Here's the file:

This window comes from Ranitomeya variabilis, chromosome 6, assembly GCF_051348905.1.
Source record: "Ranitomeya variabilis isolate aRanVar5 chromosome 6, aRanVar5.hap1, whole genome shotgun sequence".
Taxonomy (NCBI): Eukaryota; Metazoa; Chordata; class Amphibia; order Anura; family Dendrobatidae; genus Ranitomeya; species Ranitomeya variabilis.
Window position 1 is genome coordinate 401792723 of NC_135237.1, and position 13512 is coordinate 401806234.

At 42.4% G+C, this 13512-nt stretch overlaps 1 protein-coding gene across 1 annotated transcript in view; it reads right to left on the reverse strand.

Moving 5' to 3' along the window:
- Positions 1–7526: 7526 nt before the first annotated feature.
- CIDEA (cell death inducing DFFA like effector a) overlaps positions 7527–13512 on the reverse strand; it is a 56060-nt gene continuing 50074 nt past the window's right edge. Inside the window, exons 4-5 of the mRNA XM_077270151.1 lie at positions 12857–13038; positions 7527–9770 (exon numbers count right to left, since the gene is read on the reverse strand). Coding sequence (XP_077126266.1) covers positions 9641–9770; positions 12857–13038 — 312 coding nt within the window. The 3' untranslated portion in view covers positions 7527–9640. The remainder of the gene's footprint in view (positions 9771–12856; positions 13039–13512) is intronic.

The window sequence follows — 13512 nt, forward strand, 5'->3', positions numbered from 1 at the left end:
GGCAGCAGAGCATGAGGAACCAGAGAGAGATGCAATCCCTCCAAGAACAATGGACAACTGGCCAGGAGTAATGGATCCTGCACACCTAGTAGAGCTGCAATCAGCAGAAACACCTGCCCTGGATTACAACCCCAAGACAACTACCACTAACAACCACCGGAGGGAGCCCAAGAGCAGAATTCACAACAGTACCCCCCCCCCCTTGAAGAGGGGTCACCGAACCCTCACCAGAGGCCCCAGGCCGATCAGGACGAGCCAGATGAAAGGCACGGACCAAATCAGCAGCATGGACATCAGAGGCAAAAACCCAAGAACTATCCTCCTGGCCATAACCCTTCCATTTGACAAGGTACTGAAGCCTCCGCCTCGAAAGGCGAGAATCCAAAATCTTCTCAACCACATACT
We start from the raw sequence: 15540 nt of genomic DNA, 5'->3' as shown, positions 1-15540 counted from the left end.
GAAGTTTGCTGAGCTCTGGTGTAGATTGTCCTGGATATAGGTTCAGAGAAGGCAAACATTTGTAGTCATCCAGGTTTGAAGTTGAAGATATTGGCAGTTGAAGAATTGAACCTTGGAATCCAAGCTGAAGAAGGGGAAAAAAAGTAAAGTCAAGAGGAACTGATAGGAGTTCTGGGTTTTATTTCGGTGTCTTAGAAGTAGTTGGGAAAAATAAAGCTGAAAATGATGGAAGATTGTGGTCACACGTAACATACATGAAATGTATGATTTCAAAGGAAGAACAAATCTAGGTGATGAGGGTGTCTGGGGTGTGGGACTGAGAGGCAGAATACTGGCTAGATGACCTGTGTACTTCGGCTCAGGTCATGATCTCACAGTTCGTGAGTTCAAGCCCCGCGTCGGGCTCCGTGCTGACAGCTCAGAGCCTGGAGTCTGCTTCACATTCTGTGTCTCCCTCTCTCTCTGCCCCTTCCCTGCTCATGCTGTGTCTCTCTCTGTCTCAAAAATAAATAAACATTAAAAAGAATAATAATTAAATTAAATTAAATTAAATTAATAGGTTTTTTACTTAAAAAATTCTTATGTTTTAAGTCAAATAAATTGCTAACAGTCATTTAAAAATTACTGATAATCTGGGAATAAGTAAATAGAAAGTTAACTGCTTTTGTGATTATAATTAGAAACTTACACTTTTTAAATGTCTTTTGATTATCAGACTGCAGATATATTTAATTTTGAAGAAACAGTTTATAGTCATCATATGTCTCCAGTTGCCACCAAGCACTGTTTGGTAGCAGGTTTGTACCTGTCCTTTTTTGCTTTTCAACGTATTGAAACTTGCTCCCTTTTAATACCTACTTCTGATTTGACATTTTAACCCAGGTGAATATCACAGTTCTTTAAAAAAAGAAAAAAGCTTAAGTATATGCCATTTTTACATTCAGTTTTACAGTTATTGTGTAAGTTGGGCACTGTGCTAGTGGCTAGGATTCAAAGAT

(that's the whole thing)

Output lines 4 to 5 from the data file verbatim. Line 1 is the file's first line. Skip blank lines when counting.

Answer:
Window position 1 is genome coordinate 401792723 of NC_135237.1, and position 13512 is coordinate 401806234.

At 42.4% G+C, this 13512-nt stretch overlaps 1 protein-coding gene across 1 annotated transcript in view; it reads right to left on the reverse strand.